The Guy Who Wrote the 'Google Memo' Just Might Sue

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The scandal started with the leaked manifesto that argued men occupy more leading roles in the tech industry due to "biological differences" which prompted the company to fire the author.

According to Finberg, the testimony of the women who are considering to file a lawsuit indicated there are clear disparities and prejudices that hurt women at the Mountain View company.

Prior to being dismissed, Damore reportedly submitted a complaint to the National Labor Relations Board claiming that the search giant's management was "mispresenting and shaming" him to silence his complaints-telling the Times it is "illegal" to retaliate against an NLRB charge.

In his own memo, entitled "Our Words Matter", Google CEO Sundar Pichai told employees that parts of Damore's spiel "violate our Code of Conduct and cross the line by advancing harmful gender stereotypes in our workplace".

After being thrown into the centre of a pay gap scandal and wider debate about the continuing lack of diversity in tech, Google has taken action and fired employee James Damore for writing his now infamous 10-page manifesto.

One woman recently departed Google and said she was denied promotions that ultimately went to her male colleagues. He said he's "exploring all possible legal remedies".

The report quoted a female Google employee as saying that she regularly dealt with sexist remarks such as comments about her looks.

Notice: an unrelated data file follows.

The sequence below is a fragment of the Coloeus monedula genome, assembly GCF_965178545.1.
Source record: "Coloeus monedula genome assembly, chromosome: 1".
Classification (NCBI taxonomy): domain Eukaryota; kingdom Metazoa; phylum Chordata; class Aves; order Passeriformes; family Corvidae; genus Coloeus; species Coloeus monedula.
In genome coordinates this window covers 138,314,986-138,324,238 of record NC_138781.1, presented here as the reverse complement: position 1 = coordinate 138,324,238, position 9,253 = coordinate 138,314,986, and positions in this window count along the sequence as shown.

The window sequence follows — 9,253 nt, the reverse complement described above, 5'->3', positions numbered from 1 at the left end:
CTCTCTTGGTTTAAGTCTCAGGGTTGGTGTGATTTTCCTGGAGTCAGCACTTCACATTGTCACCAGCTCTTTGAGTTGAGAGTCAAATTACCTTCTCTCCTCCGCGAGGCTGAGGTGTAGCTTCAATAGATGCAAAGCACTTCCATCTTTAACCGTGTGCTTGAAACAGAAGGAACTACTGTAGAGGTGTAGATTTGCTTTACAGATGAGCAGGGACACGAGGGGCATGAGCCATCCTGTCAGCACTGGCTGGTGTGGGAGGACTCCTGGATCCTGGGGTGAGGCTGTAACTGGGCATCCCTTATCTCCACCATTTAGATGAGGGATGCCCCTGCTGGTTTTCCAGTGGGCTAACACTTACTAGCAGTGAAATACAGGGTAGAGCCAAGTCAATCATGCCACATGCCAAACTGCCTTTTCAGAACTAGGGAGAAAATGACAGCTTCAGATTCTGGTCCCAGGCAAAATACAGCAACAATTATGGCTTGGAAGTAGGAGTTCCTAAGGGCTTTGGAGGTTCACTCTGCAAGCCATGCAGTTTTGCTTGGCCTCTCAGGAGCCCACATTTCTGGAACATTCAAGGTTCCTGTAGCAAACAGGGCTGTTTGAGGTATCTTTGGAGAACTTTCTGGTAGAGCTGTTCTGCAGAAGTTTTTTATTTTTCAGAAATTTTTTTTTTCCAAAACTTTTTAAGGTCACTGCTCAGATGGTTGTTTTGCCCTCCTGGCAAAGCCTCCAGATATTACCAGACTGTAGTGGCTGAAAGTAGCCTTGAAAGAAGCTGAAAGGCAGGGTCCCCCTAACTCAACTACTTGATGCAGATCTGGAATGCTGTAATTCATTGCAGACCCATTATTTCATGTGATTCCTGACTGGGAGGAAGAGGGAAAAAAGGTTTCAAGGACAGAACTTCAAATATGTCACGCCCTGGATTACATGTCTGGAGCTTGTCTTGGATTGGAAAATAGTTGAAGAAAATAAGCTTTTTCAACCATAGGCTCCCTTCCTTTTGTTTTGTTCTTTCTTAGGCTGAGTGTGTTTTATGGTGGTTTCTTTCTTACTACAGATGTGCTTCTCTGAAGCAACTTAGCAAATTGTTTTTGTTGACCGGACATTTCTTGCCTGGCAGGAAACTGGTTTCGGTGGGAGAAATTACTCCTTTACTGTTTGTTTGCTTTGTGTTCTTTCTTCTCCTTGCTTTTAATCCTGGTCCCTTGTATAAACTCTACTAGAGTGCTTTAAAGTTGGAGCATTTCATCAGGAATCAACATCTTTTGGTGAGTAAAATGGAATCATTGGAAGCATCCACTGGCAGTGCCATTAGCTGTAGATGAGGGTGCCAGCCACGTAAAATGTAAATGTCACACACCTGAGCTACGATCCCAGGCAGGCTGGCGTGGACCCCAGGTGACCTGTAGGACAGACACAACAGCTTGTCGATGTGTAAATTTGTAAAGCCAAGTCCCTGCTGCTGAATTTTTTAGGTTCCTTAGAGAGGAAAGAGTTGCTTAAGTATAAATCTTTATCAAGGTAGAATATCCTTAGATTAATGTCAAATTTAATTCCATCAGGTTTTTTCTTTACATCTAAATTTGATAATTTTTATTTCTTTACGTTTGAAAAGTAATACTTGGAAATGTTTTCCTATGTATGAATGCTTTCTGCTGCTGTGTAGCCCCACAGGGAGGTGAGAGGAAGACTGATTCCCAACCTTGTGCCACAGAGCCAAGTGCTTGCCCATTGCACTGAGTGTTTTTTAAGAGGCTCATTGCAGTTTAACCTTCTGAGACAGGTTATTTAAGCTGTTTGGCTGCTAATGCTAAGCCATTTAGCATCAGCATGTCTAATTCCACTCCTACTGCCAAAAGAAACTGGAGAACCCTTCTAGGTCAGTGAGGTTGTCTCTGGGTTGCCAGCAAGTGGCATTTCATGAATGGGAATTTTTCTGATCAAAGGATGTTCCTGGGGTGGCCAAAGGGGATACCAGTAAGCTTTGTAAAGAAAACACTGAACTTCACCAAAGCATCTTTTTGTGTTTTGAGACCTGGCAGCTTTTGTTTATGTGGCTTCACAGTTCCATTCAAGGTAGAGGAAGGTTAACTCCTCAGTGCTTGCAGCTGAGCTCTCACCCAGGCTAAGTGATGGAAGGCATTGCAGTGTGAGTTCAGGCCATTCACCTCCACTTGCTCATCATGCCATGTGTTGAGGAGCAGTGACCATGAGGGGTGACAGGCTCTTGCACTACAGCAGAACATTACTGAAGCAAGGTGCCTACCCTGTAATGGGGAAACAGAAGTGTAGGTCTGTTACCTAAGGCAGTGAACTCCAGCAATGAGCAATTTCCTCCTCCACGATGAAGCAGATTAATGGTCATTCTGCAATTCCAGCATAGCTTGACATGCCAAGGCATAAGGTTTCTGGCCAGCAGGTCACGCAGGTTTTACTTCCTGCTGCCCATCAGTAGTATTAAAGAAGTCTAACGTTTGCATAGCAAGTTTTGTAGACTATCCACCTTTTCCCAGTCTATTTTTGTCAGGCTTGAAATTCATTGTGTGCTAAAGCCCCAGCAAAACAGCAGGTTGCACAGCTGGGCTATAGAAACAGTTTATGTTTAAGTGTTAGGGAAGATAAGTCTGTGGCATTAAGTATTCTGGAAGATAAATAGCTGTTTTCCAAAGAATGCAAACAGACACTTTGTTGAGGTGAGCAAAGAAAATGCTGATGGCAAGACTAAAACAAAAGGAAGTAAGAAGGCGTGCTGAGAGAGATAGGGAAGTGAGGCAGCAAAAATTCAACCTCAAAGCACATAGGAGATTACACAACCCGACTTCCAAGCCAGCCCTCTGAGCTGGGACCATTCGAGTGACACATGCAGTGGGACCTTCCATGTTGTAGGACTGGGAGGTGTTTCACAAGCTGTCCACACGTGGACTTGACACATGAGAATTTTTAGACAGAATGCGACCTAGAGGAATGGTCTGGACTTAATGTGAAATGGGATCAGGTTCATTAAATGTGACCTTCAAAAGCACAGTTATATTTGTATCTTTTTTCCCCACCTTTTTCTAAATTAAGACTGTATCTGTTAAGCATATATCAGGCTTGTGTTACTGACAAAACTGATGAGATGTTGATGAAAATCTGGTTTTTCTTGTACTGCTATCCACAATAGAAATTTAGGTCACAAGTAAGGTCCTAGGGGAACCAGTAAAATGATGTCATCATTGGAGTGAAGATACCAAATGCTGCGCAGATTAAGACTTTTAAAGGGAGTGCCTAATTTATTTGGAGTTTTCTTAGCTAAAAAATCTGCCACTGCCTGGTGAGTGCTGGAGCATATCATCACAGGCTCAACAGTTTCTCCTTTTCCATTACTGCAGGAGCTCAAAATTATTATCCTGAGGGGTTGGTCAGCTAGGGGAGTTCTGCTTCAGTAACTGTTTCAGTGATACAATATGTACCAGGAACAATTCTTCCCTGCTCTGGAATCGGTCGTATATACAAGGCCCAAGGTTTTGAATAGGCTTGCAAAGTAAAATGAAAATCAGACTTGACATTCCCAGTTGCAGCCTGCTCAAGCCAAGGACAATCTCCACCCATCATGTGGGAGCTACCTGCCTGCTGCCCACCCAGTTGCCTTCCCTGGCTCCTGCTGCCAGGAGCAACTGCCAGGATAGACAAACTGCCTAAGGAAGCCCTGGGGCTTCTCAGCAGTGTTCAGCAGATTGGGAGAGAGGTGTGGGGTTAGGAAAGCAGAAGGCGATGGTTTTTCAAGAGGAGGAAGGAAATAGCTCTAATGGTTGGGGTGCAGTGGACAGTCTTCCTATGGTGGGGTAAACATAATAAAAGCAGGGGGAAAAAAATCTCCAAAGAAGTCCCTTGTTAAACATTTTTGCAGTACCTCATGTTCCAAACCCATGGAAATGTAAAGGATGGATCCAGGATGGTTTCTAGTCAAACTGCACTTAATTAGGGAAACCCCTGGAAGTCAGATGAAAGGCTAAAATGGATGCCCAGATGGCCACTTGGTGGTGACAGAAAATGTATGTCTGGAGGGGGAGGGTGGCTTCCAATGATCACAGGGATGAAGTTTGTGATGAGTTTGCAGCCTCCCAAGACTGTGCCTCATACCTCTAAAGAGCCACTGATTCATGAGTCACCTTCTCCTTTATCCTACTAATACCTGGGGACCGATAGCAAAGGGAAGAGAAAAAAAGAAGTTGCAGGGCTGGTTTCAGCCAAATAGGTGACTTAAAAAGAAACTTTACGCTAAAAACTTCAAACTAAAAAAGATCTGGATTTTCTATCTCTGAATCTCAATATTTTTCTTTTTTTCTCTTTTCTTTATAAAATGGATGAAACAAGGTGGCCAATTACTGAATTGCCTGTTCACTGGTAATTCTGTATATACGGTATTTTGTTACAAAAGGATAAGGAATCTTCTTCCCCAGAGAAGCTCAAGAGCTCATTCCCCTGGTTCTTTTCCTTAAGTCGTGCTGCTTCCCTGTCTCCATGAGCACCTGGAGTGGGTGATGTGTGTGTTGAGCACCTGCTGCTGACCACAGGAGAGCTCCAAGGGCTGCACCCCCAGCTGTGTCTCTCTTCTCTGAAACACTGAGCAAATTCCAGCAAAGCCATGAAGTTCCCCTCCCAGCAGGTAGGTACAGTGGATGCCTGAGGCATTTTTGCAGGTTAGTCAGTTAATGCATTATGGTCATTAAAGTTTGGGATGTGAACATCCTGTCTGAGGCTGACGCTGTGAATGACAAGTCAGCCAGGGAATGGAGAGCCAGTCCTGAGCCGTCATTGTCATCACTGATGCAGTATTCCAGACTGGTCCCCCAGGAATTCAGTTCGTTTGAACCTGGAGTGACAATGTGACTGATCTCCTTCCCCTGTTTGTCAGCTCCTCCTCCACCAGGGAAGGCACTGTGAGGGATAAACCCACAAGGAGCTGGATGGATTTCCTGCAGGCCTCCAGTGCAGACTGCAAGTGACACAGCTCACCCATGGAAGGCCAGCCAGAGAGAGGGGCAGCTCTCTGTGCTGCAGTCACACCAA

Some employees used an internal discussion group to call for the engineer who wrote it to be fired, according to a source inside the company.

Brown says Google attempts to create an inclusive environment that tolerates dissent.

Following his dismissal by Google for the memo, Damore is reportedly "exploring all possible legal remedies", telling Wired that he was sacked for "perpetuating gender stereotypes". "I thought about how the gender gap persists in tech despite declining in other STEM fields, how hard we've been working as an industry to reverse that trend, and how this was yet another discouraging signal to young women who aspire to study computer science". Women, he said, have more "openness directed towards feelings and aesthetics rather than ideas" - meaning they "prefer jobs in social or artistic areas".

Google's newly appointed Vice President of mélange, uprightness and governance, Danielle Brown sent a memo in response to the uproar that the engineer's article "advanced incorrect assumptions about gender". He wrote that women are too anxious and agreeable to be engineers, citing biological differences. Google, which has been accused by the Labor Department of systematically paying women less than men, said the memo was hurtful to other employees and would make it hard for Damore to work with women, according to media reports.

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